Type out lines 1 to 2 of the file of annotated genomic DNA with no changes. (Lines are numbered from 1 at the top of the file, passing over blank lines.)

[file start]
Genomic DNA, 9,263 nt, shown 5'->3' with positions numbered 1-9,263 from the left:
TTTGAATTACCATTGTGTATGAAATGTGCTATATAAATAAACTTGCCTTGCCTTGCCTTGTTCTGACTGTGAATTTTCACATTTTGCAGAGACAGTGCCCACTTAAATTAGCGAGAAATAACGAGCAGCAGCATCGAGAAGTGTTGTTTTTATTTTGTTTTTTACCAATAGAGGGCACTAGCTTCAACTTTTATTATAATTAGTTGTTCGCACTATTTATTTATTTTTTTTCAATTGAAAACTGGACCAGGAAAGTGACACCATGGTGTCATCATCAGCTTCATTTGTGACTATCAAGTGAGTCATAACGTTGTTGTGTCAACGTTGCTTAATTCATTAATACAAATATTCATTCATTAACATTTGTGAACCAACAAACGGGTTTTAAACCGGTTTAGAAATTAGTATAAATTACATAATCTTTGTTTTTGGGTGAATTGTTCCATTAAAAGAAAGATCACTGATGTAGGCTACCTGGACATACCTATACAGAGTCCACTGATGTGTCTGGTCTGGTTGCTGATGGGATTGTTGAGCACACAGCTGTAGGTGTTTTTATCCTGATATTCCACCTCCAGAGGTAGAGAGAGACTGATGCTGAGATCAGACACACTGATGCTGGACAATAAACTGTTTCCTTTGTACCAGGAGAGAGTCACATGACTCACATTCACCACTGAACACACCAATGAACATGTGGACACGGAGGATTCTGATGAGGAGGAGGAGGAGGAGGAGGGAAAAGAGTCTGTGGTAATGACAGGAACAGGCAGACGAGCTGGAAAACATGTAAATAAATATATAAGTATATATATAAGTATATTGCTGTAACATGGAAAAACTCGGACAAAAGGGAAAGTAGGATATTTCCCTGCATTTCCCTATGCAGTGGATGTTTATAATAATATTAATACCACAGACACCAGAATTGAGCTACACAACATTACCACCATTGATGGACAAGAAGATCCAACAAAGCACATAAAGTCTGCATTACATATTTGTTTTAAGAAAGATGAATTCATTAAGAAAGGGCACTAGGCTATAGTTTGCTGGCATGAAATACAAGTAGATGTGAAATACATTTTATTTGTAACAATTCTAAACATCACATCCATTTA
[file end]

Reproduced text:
Genomic DNA, 9,263 nt, shown 5'->3' with positions numbered 1-9,263 from the left:
TTTGAATTACCATTGTGTATGAAATGTGCTATATAAATAAACTTGCCTTGCCTTGCCTTGTTCTGACTGTGAATTTTCACATTTTGCAGAGACAGTGCCCACTTAAATTAGCGAGAAATAACGAGCAGCAGCATCGAGAAGTGTTGTTTTTATTTTGTTTTTTACCAATAGAGGGCACTAGCTTCAACTTTTATTATAATTAGTTGTTCGCACTATTTATTTATTTTTTTTCAATTGAAAACTGGACCAGGAAAGTGACACCATGGTGTCATCATCAGCTTCATTTGTGACTATCAAGTGAGTCATAACGTTGTTGTGTCAACGTTGCTTAATTCATTAATACAAATATTCATTCATTAACATTTGTGAACCAACAAACGGGTTTTAAACCGGTTTAGAAATTAGTATAAATTACATAATCTTTGTTTTTGGGTGAATTGTTCCATTAAAAGAAAGATCACTGATGTAGGCTACCTGGACATACCTATACAGAGTCCACTGATGTGTCTGGTCTGGTTGCTGATGGGATTGTTGAGCACACAGCTGTAGGTGTTTTTATCCTGATATTCCACCTCCAGAGGTAGAGAGAGACTGATGCTGAGATCAGACACACTGATGCTGGACAATAAACTGTTTCCTTTGTACCAGGAGAGAGTCACATGACTCACATTCACCACTGAACACACCAATGAACATGTGGACACGGAGGATTCTGATGAGGAGGAGGAGGAGGAGGAGGGAAAAGAGTCTGTGGTAATGACAGGAACAGGCAGACGAGCTGGAAAACATGTAAATAAATATATAAGTATATATATAAGTATATTGCTGTAACATGGAAAAACTCGGACAAAAGGGAAAGTAGGATATTTCCCTGCATTTCCCTATGCAGTGGATGTTTATAATAATATTAATACCACAGACACCAGAATTGAGCTACACAACATTACCACCATTGATGGACAAGAAGATCCAACAAAGCACATAAAGTCTGCATTACATATTTGTTTTAAGAAAGATGAATTCATTAAGAAAGGGCACTAGGCTATAGTTTGCTGGCATGAAATACAAGTAGATGTGAAATACATTTTATTTGTAACAATTCTAAACATCACATCCATTTA